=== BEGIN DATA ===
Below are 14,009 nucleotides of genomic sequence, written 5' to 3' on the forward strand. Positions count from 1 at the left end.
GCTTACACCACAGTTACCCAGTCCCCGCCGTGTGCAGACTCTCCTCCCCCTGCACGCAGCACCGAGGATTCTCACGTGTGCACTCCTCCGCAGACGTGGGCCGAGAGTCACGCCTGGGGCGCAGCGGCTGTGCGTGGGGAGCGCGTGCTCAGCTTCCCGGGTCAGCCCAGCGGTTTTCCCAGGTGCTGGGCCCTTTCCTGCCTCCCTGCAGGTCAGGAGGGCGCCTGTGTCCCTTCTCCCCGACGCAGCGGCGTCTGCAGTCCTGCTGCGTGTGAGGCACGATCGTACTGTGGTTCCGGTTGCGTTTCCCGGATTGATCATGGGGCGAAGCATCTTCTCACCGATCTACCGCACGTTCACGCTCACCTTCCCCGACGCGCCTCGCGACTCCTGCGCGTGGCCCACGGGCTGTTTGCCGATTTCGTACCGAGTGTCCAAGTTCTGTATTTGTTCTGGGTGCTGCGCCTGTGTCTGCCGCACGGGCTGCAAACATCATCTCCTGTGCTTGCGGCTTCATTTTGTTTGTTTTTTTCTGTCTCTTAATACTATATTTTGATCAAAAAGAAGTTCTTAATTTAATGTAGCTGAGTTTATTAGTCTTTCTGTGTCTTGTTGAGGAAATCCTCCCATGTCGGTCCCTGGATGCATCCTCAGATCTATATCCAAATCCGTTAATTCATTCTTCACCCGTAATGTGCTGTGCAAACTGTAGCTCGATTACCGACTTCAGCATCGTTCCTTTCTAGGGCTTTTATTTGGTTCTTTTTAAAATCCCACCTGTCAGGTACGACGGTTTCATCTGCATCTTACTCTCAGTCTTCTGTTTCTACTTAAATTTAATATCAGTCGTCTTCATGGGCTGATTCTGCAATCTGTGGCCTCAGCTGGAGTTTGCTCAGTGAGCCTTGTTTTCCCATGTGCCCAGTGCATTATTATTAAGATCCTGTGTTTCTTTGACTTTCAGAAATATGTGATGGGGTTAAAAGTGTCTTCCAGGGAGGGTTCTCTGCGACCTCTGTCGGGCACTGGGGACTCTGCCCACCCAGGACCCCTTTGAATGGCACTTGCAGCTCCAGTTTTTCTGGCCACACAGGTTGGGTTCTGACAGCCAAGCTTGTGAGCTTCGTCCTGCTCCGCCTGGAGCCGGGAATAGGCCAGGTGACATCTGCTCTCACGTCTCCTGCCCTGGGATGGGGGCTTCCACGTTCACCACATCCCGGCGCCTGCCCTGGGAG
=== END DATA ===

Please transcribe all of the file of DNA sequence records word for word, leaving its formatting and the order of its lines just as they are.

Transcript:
Below are 14,009 nucleotides of genomic sequence, written 5' to 3' on the forward strand. Positions count from 1 at the left end.
GCTTACACCACAGTTACCCAGTCCCCGCCGTGTGCAGACTCTCCTCCCCCTGCACGCAGCACCGAGGATTCTCACGTGTGCACTCCTCCGCAGACGTGGGCCGAGAGTCACGCCTGGGGCGCAGCGGCTGTGCGTGGGGAGCGCGTGCTCAGCTTCCCGGGTCAGCCCAGCGGTTTTCCCAGGTGCTGGGCCCTTTCCTGCCTCCCTGCAGGTCAGGAGGGCGCCTGTGTCCCTTCTCCCCGACGCAGCGGCGTCTGCAGTCCTGCTGCGTGTGAGGCACGATCGTACTGTGGTTCCGGTTGCGTTTCCCGGATTGATCATGGGGCGAAGCATCTTCTCACCGATCTACCGCACGTTCACGCTCACCTTCCCCGACGCGCCTCGCGACTCCTGCGCGTGGCCCACGGGCTGTTTGCCGATTTCGTACCGAGTGTCCAAGTTCTGTATTTGTTCTGGGTGCTGCGCCTGTGTCTGCCGCACGGGCTGCAAACATCATCTCCTGTGCTTGCGGCTTCATTTTGTTTGTTTTTTTCTGTCTCTTAATACTATATTTTGATCAAAAAGAAGTTCTTAATTTAATGTAGCTGAGTTTATTAGTCTTTCTGTGTCTTGTTGAGGAAATCCTCCCATGTCGGTCCCTGGATGCATCCTCAGATCTATATCCAAATCCGTTAATTCATTCTTCACCCGTAATGTGCTGTGCAAACTGTAGCTCGATTACCGACTTCAGCATCGTTCCTTTCTAGGGCTTTTATTTGGTTCTTTTTAAAATCCCACCTGTCAGGTACGACGGTTTCATCTGCATCTTACTCTCAGTCTTCTGTTTCTACTTAAATTTAATATCAGTCGTCTTCATGGGCTGATTCTGCAATCTGTGGCCTCAGCTGGAGTTTGCTCAGTGAGCCTTGTTTTCCCATGTGCCCAGTGCATTATTATTAAGATCCTGTGTTTCTTTGACTTTCAGAAATATGTGATGGGGTTAAAAGTGTCTTCCAGGGAGGGTTCTCTGCGACCTCTGTCGGGCACTGGGGACTCTGCCCACCCAGGACCCCTTTGAATGGCACTTGCAGCTCCAGTTTTTCTGGCCACACAGGTTGGGTTCTGACAGCCAAGCTTGTGAGCTTCGTCCTGCTCCGCCTGGAGCCGGGAATAGGCCAGGTGACATCTGCTCTCACGTCTCCTGCCCTGGGATGGGGGCTTCCACGTTCACCACATCCCGGCGCCTGCCCTGGGAG